The NSW Supreme Court has upheld a developer's rescission of
34 off the plan contracts to be in line with the contract's
sunset clause in Wang v Kaymet Corporation Pty Ltd 
Between November 2009 and April 2010, the plaintiffs exchanged
contracts with the developer and defendant, Kaymet Corporation Pty
Ltd, for the purchase of residential apartments in Wolli Creek.
Completion of the contracts was subject to registration of the
relevant strata plan. Each contract contained a condition that the
developer use its "reasonable endeavours" to register the
strata documents by the sunset date (30 months from the date of
The contracts also contained a sunset clause stating either
party could rescind the contract with written notice at any time
before the strata plan was registered, if the strata documents were
not registered by the sunset date.
In 2013 and 2014 the developer invoked the sunset clause to
rescind the 34 contracts.
The plaintiffs initially argued that the developer deliberately
delayed work on the project so that it could rescind the contracts
and sell in the rising market. Despite it being common ground that
the apartments were worth more, this line of argument was not
pursued by the purchasers. The purchasers argued that the developer
was not entitled to rescind the contracts because they had failed
to use their reasonable endeavours to register the strata documents
by the sunset date.
For the purchasers to be successful, the Court held that they
had to establish:
the developer failed to use their reasonable endeavours to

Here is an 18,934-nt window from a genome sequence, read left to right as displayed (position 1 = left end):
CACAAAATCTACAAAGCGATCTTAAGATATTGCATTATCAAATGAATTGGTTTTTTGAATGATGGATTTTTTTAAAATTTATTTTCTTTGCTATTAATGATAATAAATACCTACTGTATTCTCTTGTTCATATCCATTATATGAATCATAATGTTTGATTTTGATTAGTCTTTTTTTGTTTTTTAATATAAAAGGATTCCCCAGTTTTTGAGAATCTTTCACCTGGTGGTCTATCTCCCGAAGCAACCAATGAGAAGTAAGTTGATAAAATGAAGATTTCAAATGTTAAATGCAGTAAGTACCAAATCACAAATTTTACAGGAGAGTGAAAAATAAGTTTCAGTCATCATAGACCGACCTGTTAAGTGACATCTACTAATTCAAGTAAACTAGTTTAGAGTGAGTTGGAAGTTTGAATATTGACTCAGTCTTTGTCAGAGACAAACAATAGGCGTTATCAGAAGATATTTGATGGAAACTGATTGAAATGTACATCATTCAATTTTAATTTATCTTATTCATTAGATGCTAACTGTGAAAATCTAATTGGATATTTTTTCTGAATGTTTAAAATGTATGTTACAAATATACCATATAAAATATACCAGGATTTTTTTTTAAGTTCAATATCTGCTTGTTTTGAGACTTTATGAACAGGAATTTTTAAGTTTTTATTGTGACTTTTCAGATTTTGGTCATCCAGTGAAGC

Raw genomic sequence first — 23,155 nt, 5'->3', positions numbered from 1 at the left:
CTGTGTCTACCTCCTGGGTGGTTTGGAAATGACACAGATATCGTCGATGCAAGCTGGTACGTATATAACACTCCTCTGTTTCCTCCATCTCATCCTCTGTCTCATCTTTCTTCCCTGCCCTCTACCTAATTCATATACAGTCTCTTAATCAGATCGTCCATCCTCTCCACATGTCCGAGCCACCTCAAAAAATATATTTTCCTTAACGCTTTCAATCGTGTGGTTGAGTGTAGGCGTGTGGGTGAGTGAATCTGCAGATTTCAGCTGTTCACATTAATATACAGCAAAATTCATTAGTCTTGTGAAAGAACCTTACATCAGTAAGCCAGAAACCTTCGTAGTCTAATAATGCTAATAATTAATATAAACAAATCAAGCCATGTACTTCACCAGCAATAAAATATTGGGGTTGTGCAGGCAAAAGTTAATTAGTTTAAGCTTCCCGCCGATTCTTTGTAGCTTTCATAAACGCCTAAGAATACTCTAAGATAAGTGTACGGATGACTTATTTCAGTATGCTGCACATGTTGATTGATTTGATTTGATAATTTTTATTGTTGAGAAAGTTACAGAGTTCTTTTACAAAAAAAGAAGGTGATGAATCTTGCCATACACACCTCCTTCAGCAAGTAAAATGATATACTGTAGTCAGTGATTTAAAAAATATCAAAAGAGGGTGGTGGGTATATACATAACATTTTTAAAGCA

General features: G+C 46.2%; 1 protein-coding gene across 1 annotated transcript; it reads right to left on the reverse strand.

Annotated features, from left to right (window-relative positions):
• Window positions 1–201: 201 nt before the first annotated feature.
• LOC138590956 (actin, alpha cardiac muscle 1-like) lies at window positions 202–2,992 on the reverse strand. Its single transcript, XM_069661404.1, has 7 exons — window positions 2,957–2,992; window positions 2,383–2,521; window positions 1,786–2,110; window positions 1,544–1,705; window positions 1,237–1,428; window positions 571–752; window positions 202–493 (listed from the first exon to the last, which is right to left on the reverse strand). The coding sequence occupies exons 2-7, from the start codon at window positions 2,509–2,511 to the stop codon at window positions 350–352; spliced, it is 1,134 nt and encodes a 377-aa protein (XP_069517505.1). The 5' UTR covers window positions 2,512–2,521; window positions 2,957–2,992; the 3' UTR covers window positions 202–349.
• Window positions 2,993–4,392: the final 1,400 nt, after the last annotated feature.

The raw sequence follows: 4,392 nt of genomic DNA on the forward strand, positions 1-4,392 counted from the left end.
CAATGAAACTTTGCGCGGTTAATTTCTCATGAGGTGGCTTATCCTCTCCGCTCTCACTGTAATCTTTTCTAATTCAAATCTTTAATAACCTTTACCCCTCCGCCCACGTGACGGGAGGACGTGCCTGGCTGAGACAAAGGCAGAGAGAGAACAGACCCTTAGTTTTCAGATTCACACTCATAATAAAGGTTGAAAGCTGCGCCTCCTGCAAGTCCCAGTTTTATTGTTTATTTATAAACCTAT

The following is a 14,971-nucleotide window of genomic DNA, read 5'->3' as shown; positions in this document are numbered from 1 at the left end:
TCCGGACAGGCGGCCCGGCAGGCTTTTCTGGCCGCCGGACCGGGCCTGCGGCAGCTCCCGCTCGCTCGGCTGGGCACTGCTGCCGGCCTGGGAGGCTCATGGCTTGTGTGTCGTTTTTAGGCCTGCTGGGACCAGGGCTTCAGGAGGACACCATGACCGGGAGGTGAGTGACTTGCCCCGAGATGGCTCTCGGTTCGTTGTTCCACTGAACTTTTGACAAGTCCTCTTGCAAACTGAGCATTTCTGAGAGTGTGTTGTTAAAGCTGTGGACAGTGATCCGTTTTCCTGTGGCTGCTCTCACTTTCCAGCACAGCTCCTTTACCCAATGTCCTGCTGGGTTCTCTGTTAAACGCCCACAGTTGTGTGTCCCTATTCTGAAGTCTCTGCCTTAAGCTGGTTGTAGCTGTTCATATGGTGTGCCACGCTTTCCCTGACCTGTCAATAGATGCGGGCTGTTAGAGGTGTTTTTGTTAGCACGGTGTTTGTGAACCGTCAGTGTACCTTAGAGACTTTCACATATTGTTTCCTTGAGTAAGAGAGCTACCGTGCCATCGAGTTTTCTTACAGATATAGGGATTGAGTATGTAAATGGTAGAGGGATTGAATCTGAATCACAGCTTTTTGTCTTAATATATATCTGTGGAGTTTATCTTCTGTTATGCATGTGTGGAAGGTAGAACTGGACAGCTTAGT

register the strata documents by the sunset date, and
had the developer used their reasonable endeavours, the project
would have reached the stage where the strata documents could have
been registered by the sunset date.
The purchasers argued there were 10 different periods of delay
where the developer had failed to use reasonable endeavours to
register the strata documents by the sunset date.
The Court was persuaded that the defendant failed to use
reasonable endeavours in only one of these 10 periods, being a
six-week delay in piling works. However, this delay did not
constitute breach of the sunset clause because the purchasers
failed to demonstrate this delay caused the delay in registering
the strata documents.
The developer relied on a number of reasons to explain the
delays, including availability of equipment, congestion and access
issues to the site, effective height issues, delays caused by the
local council, the "water logged site" and delays caused
by wind and rain.
The Court accepted the developer's evidence and held that
the purchasers had failed to prove the developer had not used
reasonable endeavours to register the strata documents. The
developer was therefore entitled to rescind the contracts in line
with the sunset clause.
For purchasers of off the plan apartments, this decision
demonstrates that it is up to them to prove a failure of reasonable
endeavours on the developer's part and unreasonable delays
regarding sunset dates.
While this decision has been welcomed by developers who, subject
to being able to provide reasons for delays, can rely on sunset
clauses to rescind off the plan contracts, the NSW Government has
announced plans to restrict the use of sunset clauses in off the
plan residential contracts.
The content of this article is intended to provide a general
guide to the subject matter. Specialist advice should be sought
about your specific circumstances.
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Warranties can be risk-shifting mechanisms when the party giving the warranty is not the party at fault for the defect.
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